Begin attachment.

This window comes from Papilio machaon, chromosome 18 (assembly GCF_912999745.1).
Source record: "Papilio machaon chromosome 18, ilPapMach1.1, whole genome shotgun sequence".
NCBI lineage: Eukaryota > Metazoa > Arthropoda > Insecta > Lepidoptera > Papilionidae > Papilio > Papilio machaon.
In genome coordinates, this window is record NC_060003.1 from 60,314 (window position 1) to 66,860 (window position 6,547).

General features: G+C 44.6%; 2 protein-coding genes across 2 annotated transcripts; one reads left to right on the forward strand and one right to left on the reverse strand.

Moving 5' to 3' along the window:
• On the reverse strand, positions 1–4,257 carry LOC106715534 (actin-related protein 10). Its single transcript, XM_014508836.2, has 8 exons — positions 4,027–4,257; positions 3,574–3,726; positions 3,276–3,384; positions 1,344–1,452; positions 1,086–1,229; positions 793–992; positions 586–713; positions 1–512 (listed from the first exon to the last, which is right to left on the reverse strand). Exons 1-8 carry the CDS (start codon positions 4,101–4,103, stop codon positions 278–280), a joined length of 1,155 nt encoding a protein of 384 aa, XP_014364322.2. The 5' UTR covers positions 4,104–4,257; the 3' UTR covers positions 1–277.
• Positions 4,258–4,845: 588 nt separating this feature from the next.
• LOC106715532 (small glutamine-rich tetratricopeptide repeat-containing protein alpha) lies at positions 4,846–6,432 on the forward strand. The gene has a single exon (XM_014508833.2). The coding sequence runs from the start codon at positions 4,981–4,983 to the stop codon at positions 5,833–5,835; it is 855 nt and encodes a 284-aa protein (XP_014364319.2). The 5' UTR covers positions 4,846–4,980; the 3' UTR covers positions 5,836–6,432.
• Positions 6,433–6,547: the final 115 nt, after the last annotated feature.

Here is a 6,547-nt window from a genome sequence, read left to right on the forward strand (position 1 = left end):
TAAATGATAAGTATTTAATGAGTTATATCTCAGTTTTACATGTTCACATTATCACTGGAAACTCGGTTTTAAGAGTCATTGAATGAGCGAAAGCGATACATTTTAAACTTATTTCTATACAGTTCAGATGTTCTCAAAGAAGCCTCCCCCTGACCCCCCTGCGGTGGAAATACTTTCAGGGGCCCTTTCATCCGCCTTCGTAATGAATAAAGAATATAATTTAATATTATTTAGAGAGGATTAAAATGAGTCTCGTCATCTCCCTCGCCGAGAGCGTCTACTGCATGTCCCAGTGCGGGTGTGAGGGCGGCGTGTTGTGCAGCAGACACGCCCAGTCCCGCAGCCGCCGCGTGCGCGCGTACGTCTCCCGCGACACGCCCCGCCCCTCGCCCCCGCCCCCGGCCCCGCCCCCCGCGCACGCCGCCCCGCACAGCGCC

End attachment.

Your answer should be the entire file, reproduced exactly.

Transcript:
This window comes from Papilio machaon, chromosome 18 (assembly GCF_912999745.1).
Source record: "Papilio machaon chromosome 18, ilPapMach1.1, whole genome shotgun sequence".
NCBI lineage: Eukaryota > Metazoa > Arthropoda > Insecta > Lepidoptera > Papilionidae > Papilio > Papilio machaon.
In genome coordinates, this window is record NC_060003.1 from 60,314 (window position 1) to 66,860 (window position 6,547).

General features: G+C 44.6%; 2 protein-coding genes across 2 annotated transcripts; one reads left to right on the forward strand and one right to left on the reverse strand.

Moving 5' to 3' along the window:
• On the reverse strand, positions 1–4,257 carry LOC106715534 (actin-related protein 10). Its single transcript, XM_014508836.2, has 8 exons — positions 4,027–4,257; positions 3,574–3,726; positions 3,276–3,384; positions 1,344–1,452; positions 1,086–1,229; positions 793–992; positions 586–713; positions 1–512 (listed from the first exon to the last, which is right to left on the reverse strand). Exons 1-8 carry the CDS (start codon positions 4,101–4,103, stop codon positions 278–280), a joined length of 1,155 nt encoding a protein of 384 aa, XP_014364322.2. The 5' UTR covers positions 4,104–4,257; the 3' UTR covers positions 1–277.
• Positions 4,258–4,845: 588 nt separating this feature from the next.
• LOC106715532 (small glutamine-rich tetratricopeptide repeat-containing protein alpha) lies at positions 4,846–6,432 on the forward strand. The gene has a single exon (XM_014508833.2). The coding sequence runs from the start codon at positions 4,981–4,983 to the stop codon at positions 5,833–5,835; it is 855 nt and encodes a 284-aa protein (XP_014364319.2). The 5' UTR covers positions 4,846–4,980; the 3' UTR covers positions 5,836–6,432.
• Positions 6,433–6,547: the final 115 nt, after the last annotated feature.

Here is a 6,547-nt window from a genome sequence, read left to right on the forward strand (position 1 = left end):
TAAATGATAAGTATTTAATGAGTTATATCTCAGTTTTACATGTTCACATTATCACTGGAAACTCGGTTTTAAGAGTCATTGAATGAGCGAAAGCGATACATTTTAAACTTATTTCTATACAGTTCAGATGTTCTCAAAGAAGCCTCCCCCTGACCCCCCTGCGGTGGAAATACTTTCAGGGGCCCTTTCATCCGCCTTCGTAATGAATAAAGAATATAATTTAATATTATTTAGAGAGGATTAAAATGAGTCTCGTCATCTCCCTCGCCGAGAGCGTCTACTGCATGTCCCAGTGCGGGTGTGAGGGCGGCGTGTTGTGCAGCAGACACGCCCAGTCCCGCAGCCGCCGCGTGCGCGCGTACGTCTCCCGCGACACGCCCCGCCCCTCGCCCCCGCCCCCGGCCCCGCCCCCCGCGCACGCCGCCCCGCACAGCGCC